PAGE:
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“This insect has a number of features that just don’t match those of any other insect species that I know, I had never really seen anything like it. It appears to be unique in the insect world, and after considerable discussion we decided it had to take its place in a new order.”
The insect has been assigned to the newly created order Aethiocarenodea, and the species has been named Aethiocarenus burmanicus, in reference to the Hukawng Valley mines of Myanmar – previously known as Burma – where it was found.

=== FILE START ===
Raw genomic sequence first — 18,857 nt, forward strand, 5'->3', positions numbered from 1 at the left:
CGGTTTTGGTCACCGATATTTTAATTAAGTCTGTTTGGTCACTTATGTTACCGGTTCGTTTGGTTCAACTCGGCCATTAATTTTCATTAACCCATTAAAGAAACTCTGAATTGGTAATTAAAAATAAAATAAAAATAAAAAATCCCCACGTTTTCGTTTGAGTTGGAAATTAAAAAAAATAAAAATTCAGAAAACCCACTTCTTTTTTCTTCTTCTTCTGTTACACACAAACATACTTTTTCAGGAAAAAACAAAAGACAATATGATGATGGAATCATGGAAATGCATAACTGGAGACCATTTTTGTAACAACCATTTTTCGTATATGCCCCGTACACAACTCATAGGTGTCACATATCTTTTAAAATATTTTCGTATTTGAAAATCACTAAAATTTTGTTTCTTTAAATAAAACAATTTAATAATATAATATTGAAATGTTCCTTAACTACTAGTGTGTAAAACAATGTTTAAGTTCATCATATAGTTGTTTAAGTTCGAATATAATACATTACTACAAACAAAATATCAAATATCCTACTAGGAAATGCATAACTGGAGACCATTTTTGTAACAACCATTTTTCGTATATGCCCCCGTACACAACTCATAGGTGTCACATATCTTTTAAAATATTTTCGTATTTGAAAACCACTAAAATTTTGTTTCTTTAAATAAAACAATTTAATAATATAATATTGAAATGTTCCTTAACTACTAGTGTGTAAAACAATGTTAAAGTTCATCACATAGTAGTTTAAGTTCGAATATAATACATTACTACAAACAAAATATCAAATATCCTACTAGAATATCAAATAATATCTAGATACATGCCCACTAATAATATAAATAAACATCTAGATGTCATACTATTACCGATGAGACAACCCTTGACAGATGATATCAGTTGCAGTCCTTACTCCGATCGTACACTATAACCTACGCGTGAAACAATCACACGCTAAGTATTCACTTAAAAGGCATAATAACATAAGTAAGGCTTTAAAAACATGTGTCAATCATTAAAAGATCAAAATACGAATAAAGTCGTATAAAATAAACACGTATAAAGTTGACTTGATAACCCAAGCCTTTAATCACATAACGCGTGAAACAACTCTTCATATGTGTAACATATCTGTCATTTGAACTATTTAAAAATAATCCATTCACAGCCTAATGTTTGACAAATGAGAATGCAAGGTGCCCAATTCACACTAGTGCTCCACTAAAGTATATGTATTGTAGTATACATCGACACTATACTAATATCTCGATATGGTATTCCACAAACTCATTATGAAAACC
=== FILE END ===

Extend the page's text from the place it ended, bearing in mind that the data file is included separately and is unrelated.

Only one other specimen of this insect has been located, also preserved in Burmese amber, Poinar said. Those two specimens, which clearly belong to the same species, now comprise the totality of the order Aethiocarenodea. The largest order of insects, by comparison, is Coleoptera, the beetles, with hundreds of thousands of known species.
originally posted by: dragonridr
wish he would explain what makes it so different since to me looks pretty common.